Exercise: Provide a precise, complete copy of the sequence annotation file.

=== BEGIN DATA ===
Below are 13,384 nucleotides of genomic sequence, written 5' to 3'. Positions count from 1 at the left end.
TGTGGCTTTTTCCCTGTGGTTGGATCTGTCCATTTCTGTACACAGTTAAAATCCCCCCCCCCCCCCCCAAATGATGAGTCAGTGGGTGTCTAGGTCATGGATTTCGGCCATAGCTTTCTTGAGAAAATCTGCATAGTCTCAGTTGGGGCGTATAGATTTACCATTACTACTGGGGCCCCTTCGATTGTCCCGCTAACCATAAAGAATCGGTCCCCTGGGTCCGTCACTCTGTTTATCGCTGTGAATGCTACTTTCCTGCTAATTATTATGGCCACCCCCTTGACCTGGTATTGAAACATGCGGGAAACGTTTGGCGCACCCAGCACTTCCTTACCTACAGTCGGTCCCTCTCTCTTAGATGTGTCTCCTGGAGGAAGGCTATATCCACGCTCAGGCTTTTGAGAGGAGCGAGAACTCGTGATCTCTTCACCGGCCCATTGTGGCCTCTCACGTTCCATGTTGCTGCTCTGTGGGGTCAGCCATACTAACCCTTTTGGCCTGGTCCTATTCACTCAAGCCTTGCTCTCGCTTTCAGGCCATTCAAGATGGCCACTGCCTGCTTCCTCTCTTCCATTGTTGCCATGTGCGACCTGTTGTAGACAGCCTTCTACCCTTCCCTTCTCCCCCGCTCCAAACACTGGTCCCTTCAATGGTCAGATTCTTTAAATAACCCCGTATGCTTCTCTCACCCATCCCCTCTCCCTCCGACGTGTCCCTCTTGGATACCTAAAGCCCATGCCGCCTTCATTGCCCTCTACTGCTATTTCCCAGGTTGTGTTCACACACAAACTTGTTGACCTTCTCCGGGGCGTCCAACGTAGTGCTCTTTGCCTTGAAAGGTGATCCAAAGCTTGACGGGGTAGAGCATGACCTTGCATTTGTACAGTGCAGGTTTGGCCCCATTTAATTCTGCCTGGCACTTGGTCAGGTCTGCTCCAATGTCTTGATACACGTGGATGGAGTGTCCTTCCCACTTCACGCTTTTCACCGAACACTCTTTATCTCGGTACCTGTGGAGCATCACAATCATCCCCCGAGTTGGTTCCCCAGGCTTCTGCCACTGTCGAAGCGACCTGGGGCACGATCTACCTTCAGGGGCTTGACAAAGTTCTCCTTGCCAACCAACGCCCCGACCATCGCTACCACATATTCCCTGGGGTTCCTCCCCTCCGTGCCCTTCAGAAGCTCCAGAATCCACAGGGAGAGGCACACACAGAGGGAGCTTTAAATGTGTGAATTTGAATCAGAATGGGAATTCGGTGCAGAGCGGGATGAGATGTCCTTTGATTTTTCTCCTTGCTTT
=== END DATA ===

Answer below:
Below are 13,384 nucleotides of genomic sequence, written 5' to 3'. Positions count from 1 at the left end.
TGTGGCTTTTTCCCTGTGGTTGGATCTGTCCATTTCTGTACACAGTTAAAATCCCCCCCCCCCCCCCCAAATGATGAGTCAGTGGGTGTCTAGGTCATGGATTTCGGCCATAGCTTTCTTGAGAAAATCTGCATAGTCTCAGTTGGGGCGTATAGATTTACCATTACTACTGGGGCCCCTTCGATTGTCCCGCTAACCATAAAGAATCGGTCCCCTGGGTCCGTCACTCTGTTTATCGCTGTGAATGCTACTTTCCTGCTAATTATTATGGCCACCCCCTTGACCTGGTATTGAAACATGCGGGAAACGTTTGGCGCACCCAGCACTTCCTTACCTACAGTCGGTCCCTCTCTCTTAGATGTGTCTCCTGGAGGAAGGCTATATCCACGCTCAGGCTTTTGAGAGGAGCGAGAACTCGTGATCTCTTCACCGGCCCATTGTGGCCTCTCACGTTCCATGTTGCTGCTCTGTGGGGTCAGCCATACTAACCCTTTTGGCCTGGTCCTATTCACTCAAGCCTTGCTCTCGCTTTCAGGCCATTCAAGATGGCCACTGCCTGCTTCCTCTCTTCCATTGTTGCCATGTGCGACCTGTTGTAGACAGCCTTCTACCCTTCCCTTCTCCCCCGCTCCAAACACTGGTCCCTTCAATGGTCAGATTCTTTAAATAACCCCGTATGCTTCTCTCACCCATCCCCTCTCCCTCCGACGTGTCCCTCTTGGATACCTAAAGCCCATGCCGCCTTCATTGCCCTCTACTGCTATTTCCCAGGTTGTGTTCACACACAAACTTGTTGACCTTCTCCGGGGCGTCCAACGTAGTGCTCTTTGCCTTGAAAGGTGATCCAAAGCTTGACGGGGTAGAGCATGACCTTGCATTTGTACAGTGCAGGTTTGGCCCCATTTAATTCTGCCTGGCACTTGGTCAGGTCTGCTCCAATGTCTTGATACACGTGGATGGAGTGTCCTTCCCACTTCACGCTTTTCACCGAACACTCTTTATCTCGGTACCTGTGGAGCATCACAATCATCCCCCGAGTTGGTTCCCCAGGCTTCTGCCACTGTCGAAGCGACCTGGGGCACGATCTACCTTCAGGGGCTTGACAAAGTTCTCCTTGCCAACCAACGCCCCGACCATCGCTACCACATATTCCCTGGGGTTCCTCCCCTCCGTGCCCTTCAGAAGCTCCAGAATCCACAGGGAGAGGCACACACAGAGGGAGCTTTAAATGTGTGAATTTGAATCAGAATGGGAATTCGGTGCAGAGCGGGATGAGATGTCCTTTGATTTTTCTCCTTGCTTT